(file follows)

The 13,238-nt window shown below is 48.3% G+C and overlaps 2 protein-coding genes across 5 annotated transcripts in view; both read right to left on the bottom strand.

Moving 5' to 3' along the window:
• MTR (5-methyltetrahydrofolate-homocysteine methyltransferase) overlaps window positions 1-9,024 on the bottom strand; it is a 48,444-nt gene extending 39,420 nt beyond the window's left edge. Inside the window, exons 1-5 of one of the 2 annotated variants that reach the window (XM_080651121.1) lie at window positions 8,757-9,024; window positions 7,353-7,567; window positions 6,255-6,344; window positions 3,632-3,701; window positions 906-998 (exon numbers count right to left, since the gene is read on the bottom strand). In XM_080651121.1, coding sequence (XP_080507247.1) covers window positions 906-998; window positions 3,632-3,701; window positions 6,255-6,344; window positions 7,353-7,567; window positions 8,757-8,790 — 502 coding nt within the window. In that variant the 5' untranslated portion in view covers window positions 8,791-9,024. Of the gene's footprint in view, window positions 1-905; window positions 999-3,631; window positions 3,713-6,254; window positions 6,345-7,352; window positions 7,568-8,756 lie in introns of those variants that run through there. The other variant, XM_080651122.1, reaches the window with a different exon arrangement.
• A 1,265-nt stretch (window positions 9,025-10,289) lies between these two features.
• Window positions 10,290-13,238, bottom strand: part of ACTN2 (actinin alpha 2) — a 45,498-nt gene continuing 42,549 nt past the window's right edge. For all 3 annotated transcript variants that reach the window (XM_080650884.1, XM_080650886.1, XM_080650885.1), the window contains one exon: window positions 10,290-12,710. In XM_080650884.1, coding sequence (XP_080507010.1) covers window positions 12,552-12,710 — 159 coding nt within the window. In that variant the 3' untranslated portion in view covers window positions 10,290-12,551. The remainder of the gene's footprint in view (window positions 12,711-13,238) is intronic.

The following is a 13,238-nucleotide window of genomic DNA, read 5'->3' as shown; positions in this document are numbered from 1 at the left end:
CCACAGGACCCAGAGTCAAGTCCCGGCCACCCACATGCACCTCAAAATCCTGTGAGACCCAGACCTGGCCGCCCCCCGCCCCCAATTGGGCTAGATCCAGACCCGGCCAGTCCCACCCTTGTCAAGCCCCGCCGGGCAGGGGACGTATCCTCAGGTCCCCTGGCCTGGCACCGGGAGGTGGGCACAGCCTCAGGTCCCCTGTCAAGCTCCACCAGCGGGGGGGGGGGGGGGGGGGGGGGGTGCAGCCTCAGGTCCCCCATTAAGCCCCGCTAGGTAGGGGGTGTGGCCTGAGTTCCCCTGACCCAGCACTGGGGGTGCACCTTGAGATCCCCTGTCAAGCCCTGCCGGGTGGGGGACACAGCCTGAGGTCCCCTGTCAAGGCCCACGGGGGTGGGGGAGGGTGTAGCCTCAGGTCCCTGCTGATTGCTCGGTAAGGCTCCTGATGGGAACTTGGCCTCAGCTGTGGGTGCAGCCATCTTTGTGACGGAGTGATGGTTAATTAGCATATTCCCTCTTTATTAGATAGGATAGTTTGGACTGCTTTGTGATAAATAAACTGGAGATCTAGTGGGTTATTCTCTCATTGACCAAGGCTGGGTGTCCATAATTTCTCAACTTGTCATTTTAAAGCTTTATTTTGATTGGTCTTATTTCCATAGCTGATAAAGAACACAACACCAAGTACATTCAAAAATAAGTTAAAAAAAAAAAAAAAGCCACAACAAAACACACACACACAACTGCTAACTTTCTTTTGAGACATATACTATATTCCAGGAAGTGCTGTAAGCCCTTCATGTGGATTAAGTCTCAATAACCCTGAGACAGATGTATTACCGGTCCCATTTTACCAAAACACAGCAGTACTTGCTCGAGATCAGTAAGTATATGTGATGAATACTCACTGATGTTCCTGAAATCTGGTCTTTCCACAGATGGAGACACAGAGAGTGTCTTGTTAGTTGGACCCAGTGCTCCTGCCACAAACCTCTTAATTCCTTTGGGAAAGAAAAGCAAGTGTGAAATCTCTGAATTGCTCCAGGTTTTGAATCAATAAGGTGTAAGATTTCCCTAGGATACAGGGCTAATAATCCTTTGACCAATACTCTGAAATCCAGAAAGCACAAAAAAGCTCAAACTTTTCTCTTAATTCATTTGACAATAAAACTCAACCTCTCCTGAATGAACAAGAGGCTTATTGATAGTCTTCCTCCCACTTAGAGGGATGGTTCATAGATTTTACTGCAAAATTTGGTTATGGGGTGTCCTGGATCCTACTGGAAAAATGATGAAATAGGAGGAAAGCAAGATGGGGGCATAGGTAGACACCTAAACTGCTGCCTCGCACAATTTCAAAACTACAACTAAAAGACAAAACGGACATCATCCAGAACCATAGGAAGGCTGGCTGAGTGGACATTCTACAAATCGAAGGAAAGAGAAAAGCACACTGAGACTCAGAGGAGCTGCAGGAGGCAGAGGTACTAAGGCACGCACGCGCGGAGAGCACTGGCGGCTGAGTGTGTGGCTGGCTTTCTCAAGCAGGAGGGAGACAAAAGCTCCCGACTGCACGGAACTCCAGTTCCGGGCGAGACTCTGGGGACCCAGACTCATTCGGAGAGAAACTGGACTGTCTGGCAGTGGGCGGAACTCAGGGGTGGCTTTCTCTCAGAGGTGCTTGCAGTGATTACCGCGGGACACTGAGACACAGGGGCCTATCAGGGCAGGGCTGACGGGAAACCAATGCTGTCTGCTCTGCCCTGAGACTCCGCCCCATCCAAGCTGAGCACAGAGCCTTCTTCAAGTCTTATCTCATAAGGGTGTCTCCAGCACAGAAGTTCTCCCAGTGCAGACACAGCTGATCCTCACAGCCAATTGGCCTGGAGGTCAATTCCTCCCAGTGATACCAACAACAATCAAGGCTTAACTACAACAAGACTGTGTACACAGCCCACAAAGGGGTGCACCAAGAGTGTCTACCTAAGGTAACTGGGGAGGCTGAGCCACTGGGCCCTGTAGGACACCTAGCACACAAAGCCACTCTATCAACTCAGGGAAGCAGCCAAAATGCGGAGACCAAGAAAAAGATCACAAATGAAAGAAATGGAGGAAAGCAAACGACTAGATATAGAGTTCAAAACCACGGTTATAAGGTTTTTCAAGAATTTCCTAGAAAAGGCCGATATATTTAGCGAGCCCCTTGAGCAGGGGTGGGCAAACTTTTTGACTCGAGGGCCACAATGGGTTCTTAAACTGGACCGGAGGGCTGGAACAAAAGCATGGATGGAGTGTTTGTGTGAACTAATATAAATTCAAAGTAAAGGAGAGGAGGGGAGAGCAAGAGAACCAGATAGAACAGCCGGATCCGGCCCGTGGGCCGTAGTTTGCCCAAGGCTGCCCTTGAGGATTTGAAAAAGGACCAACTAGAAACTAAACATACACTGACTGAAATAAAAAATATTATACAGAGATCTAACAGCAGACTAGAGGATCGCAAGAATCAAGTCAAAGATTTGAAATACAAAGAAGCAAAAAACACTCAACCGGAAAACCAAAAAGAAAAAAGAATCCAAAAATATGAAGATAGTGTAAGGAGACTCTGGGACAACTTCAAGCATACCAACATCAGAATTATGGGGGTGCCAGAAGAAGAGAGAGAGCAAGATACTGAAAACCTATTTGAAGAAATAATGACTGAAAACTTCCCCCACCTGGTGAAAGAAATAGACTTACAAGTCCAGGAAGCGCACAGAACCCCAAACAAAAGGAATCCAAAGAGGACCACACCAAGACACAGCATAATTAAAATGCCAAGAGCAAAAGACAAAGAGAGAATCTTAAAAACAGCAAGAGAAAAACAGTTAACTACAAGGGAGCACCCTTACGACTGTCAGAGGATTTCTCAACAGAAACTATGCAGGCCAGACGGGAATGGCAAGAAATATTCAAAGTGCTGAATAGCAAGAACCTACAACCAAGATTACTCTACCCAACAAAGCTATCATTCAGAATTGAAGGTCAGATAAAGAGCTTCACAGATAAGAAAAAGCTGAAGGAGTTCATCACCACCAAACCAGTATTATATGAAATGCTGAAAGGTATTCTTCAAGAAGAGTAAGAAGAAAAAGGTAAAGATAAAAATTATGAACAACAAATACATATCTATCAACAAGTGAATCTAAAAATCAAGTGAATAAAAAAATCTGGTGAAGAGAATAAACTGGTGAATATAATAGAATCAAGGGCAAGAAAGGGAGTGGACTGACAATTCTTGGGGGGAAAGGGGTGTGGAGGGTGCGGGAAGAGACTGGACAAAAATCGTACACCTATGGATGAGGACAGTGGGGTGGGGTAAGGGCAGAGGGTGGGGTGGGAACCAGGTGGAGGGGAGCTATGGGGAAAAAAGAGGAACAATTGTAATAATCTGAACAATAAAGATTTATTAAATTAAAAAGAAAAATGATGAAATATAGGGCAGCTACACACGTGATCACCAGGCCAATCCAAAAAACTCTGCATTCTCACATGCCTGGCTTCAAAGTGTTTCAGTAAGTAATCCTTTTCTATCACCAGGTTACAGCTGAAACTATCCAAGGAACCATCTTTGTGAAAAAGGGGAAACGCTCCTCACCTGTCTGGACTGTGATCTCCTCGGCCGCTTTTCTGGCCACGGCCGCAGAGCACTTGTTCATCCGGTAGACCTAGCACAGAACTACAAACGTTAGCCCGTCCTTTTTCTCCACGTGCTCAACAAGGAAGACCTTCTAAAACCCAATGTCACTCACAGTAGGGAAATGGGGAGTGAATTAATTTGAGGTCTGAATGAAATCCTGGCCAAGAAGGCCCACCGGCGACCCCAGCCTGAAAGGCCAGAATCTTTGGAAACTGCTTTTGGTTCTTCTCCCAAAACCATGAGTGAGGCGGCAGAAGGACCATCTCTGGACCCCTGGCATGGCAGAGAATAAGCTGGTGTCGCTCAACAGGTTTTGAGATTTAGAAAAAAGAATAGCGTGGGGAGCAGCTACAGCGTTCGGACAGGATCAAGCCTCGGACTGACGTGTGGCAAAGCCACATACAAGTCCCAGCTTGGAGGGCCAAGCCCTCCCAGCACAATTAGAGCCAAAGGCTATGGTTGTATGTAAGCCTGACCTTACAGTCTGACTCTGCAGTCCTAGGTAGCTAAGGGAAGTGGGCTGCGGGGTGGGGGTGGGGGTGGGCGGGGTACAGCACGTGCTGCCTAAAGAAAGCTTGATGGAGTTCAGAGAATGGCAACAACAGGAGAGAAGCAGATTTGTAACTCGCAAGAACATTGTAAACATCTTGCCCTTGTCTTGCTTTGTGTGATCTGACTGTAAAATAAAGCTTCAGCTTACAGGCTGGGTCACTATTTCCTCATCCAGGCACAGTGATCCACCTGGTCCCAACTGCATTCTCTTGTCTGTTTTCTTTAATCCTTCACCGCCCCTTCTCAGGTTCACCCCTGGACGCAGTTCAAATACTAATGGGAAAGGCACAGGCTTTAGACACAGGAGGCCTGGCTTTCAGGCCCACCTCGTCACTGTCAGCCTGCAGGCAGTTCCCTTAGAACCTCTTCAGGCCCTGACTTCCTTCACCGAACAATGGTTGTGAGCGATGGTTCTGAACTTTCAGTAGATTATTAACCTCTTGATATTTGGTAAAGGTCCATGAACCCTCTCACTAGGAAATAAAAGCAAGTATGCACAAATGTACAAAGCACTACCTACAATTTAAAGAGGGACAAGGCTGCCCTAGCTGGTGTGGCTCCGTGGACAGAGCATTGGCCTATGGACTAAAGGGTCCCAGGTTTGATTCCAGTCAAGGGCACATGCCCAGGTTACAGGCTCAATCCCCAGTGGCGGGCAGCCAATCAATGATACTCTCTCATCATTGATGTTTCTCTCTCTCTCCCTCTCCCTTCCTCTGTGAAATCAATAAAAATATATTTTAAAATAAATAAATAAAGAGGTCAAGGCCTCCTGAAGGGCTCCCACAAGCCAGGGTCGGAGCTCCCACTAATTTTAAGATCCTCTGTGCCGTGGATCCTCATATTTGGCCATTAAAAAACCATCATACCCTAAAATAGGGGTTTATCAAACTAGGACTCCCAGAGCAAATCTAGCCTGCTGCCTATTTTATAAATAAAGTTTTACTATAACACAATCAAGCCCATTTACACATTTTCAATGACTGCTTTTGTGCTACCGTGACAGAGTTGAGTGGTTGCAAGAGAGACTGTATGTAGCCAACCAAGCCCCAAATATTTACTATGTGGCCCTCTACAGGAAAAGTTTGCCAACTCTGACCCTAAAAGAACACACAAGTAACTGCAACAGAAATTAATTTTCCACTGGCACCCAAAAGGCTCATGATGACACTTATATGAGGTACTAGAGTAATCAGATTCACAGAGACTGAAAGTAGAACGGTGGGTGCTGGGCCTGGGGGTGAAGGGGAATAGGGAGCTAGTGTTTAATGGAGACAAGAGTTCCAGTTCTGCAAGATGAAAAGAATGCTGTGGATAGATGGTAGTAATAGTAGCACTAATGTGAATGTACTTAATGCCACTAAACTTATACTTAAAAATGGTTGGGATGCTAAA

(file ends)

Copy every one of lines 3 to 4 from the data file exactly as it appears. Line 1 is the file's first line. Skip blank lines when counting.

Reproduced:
• MTR (5-methyltetrahydrofolate-homocysteine methyltransferase) overlaps window positions 1-9,024 on the bottom strand; it is a 48,444-nt gene extending 39,420 nt beyond the window's left edge. Inside the window, exons 1-5 of one of the 2 annotated variants that reach the window (XM_080651121.1) lie at window positions 8,757-9,024; window positions 7,353-7,567; window positions 6,255-6,344; window positions 3,632-3,701; window positions 906-998 (exon numbers count right to left, since the gene is read on the bottom strand). In XM_080651121.1, coding sequence (XP_080507247.1) covers window positions 906-998; window positions 3,632-3,701; window positions 6,255-6,344; window positions 7,353-7,567; window positions 8,757-8,790 — 502 coding nt within the window. In that variant the 5' untranslated portion in view covers window positions 8,791-9,024. Of the gene's footprint in view, window positions 1-905; window positions 999-3,631; window positions 3,713-6,254; window positions 6,345-7,352; window positions 7,568-8,756 lie in introns of those variants that run through there. The other variant, XM_080651122.1, reaches the window with a different exon arrangement.
• A 1,265-nt stretch (window positions 9,025-10,289) lies between these two features.